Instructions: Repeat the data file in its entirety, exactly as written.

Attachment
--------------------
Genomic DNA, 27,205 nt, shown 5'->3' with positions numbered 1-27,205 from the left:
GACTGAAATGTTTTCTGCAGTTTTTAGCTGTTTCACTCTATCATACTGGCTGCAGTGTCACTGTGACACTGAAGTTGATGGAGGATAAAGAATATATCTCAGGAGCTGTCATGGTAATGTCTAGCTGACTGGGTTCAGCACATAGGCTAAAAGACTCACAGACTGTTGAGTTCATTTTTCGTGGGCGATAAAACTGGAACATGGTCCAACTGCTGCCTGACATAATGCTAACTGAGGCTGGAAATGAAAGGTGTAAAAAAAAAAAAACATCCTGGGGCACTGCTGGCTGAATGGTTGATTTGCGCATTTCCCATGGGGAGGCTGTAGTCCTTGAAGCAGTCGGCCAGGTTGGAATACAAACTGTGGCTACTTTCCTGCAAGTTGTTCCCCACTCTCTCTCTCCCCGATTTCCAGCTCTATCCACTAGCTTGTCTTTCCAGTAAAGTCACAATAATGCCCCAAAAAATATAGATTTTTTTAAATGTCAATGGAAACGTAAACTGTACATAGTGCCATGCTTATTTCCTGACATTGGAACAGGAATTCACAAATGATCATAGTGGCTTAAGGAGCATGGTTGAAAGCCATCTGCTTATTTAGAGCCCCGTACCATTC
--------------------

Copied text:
Genomic DNA, 27,205 nt, shown 5'->3' with positions numbered 1-27,205 from the left:
GACTGAAATGTTTTCTGCAGTTTTTAGCTGTTTCACTCTATCATACTGGCTGCAGTGTCACTGTGACACTGAAGTTGATGGAGGATAAAGAATATATCTCAGGAGCTGTCATGGTAATGTCTAGCTGACTGGGTTCAGCACATAGGCTAAAAGACTCACAGACTGTTGAGTTCATTTTTCGTGGGCGATAAAACTGGAACATGGTCCAACTGCTGCCTGACATAATGCTAACTGAGGCTGGAAATGAAAGGTGTAAAAAAAAAAAAACATCCTGGGGCACTGCTGGCTGAATGGTTGATTTGCGCATTTCCCATGGGGAGGCTGTAGTCCTTGAAGCAGTCGGCCAGGTTGGAATACAAACTGTGGCTACTTTCCTGCAAGTTGTTCCCCACTCTCTCTCTCCCCGATTTCCAGCTCTATCCACTAGCTTGTCTTTCCAGTAAAGTCACAATAATGCCCCAAAAAATATAGATTTTTTTAAATGTCAATGGAAACGTAAACTGTACATAGTGCCATGCTTATTTCCTGACATTGGAACAGGAATTCACAAATGATCATAGTGGCTTAAGGAGCATGGTTGAAAGCCATCTGCTTATTTAGAGCCCCGTACCATTC